WASHINGTON -- Poor management has significantly undermined a U.S. Homeland Security Department initiative to safeguard chemical manufacturing and storage sites against terrorist attacks, raising questions about the viability of legislation to extend the program beyond its October expiration, members of a U.S. House of Representatives panel said on Friday (see GSN, Aug. 2, 2011).
The 5-year-old Chemical Facility Antiterrorism Standards program requires select plants that hold potentially harmful materials to meet security standards associated with one of four risk “tiers.”
Personnel with the Homeland Security effort have not completed approving any of the security plans submitted by roughly 4,200 high-risk facilities to verify their compliance with the rules, House Energy and Commerce Environment and Economy Subcommittee members said in an investigative hearing.
Facilities covered by the program must submit plans for dealing with 18 areas of risk including physical protections, control of access, materials security, insider attacks and computer infiltration, Rand Beers, undersecretary for the Homeland Security Department’s National Protection and Programs Directorate, said in prepared testimony. The program involved 4,458 high-risk sites as of Jan. 6, he noted.
Beers said his department had originally planned to finish reviewing all plans for high-risk sites before 2011, according to a December report by Fox News.
“The industry has invested billions of dollars to upgrade security to CFATS requirements. This is beyond disappointing,” said Representative Joe Barton (R-Texas), adding Beers had “totally mismanaged this program.”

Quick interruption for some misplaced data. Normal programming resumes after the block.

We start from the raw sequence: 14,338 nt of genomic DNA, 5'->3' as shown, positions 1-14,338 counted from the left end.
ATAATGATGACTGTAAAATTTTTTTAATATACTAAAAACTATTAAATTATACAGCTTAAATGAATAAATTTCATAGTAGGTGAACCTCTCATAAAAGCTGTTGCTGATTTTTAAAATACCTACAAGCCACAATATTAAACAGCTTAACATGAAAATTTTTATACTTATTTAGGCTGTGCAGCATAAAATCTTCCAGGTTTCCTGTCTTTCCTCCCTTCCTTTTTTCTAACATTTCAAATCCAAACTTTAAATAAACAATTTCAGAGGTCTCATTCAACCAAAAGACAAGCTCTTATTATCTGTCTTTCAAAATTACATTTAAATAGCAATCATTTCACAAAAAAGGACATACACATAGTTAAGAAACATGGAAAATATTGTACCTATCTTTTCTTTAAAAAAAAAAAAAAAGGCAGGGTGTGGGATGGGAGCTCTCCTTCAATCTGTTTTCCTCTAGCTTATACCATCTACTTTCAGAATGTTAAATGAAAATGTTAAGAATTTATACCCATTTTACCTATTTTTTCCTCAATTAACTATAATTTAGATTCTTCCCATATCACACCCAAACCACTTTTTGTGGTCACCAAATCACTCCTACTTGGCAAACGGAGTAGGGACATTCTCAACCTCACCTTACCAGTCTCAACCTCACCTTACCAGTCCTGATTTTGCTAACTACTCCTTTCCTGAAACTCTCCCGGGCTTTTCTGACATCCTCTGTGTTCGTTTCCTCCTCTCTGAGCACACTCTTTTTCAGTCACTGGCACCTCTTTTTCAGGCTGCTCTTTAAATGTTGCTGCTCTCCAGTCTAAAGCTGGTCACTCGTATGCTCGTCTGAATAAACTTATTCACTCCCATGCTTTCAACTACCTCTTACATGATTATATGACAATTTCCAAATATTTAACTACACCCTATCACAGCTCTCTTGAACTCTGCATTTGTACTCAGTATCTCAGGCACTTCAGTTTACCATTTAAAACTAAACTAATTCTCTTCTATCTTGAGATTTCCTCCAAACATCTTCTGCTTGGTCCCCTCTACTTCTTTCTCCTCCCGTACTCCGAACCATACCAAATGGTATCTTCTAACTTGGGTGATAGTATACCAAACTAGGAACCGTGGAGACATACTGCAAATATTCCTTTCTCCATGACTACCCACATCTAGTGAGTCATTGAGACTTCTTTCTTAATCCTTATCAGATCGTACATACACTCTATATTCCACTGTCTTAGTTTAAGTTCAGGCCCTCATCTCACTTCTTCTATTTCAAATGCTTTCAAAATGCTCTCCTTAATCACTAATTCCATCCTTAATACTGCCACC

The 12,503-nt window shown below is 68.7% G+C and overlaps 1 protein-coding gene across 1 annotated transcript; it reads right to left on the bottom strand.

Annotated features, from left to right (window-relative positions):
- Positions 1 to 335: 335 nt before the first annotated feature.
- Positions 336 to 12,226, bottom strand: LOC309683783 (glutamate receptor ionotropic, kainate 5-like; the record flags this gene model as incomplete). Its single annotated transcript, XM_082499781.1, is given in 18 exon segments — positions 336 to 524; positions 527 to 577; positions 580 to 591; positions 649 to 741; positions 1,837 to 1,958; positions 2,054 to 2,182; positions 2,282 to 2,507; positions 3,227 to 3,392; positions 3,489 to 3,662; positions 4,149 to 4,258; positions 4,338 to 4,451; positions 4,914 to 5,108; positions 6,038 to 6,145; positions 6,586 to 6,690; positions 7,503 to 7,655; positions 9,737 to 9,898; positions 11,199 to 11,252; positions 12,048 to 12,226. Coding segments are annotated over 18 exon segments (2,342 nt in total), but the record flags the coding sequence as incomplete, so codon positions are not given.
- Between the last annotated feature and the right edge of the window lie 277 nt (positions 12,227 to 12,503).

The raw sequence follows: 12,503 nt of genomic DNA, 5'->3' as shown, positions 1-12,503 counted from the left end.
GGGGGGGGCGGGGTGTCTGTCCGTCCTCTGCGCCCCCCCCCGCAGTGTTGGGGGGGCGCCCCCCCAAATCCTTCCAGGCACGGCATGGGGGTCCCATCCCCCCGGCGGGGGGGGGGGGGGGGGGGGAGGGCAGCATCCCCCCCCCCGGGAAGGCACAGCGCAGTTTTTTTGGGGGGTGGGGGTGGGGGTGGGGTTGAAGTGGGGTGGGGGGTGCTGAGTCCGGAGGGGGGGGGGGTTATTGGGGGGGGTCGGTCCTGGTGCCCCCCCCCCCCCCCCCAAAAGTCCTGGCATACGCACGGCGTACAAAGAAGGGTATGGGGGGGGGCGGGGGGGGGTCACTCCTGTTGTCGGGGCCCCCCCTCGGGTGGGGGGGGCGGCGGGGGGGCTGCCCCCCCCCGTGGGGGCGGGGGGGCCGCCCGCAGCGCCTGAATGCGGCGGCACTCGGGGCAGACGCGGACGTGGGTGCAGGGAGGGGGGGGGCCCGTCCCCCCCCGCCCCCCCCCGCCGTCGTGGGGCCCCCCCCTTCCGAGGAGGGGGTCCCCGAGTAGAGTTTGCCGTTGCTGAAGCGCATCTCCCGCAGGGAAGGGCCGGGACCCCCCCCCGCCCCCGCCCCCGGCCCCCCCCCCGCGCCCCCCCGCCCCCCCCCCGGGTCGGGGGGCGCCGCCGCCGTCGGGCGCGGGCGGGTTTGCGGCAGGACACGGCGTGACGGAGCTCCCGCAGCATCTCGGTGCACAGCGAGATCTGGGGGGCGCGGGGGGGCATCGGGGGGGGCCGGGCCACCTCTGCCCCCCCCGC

Representative Henry Waxman (D-Calif.) blamed program faults on a lack of congressional action since 2007 to flesh out the initiative’s goals and authorities.
“The program was not established with carefully crafted legislation that defined its mission and forged a vision for its implementation,” Waxman said. “It did not have adequate enforcement authority, enforceable deadlines or clear procedures for approving or disapproving site security plans.”
Representative Frank Pallone (D-N.J.) said chemical facility security shortcomings could have “dire” repercussions in his state, and Representative John Dingell (D-Mich.) pointed to the potential for the release of toxic materials from a plant to cause “significant numbers of casualties and enormous hardship.”
The CFATS initiative has provisionally authorized security plans for 53 sites following the completion of a departmental probe of the program late last year, David Wulf, deputy chief of the department’s Infrastructure Security Compliance Division, said in sworn testimony.
Failure to complete plant security reviews was among a litany of shortcomings described by Wulf and ISCD Director Penny Anderson in the internal investigation. A summary of the findings was issued within Homeland Security in November and reported by Fox News in December.
The document, provided to committee staff one week ago, describes numerous faults stemming from insufficient preparation of program personnel; unsuitably high dependence on contracted specialists; poor accommodation of incoming staff; doubts linked to brief, incremental extensions to the initiative; and complications linked to formal task assignments and a unionized workforce, to a panel memorandum.
Prior to the damning assessment, it emerged that program officials had assigned incorrect risk classifications to 600 sites in late 2009 and early 2010; 148 sites were eventually deemed to have been assigned tiers indicating an improperly high level of risk, while 99 sites were judged to pose insufficient danger to fall within the program’s jurisdiction.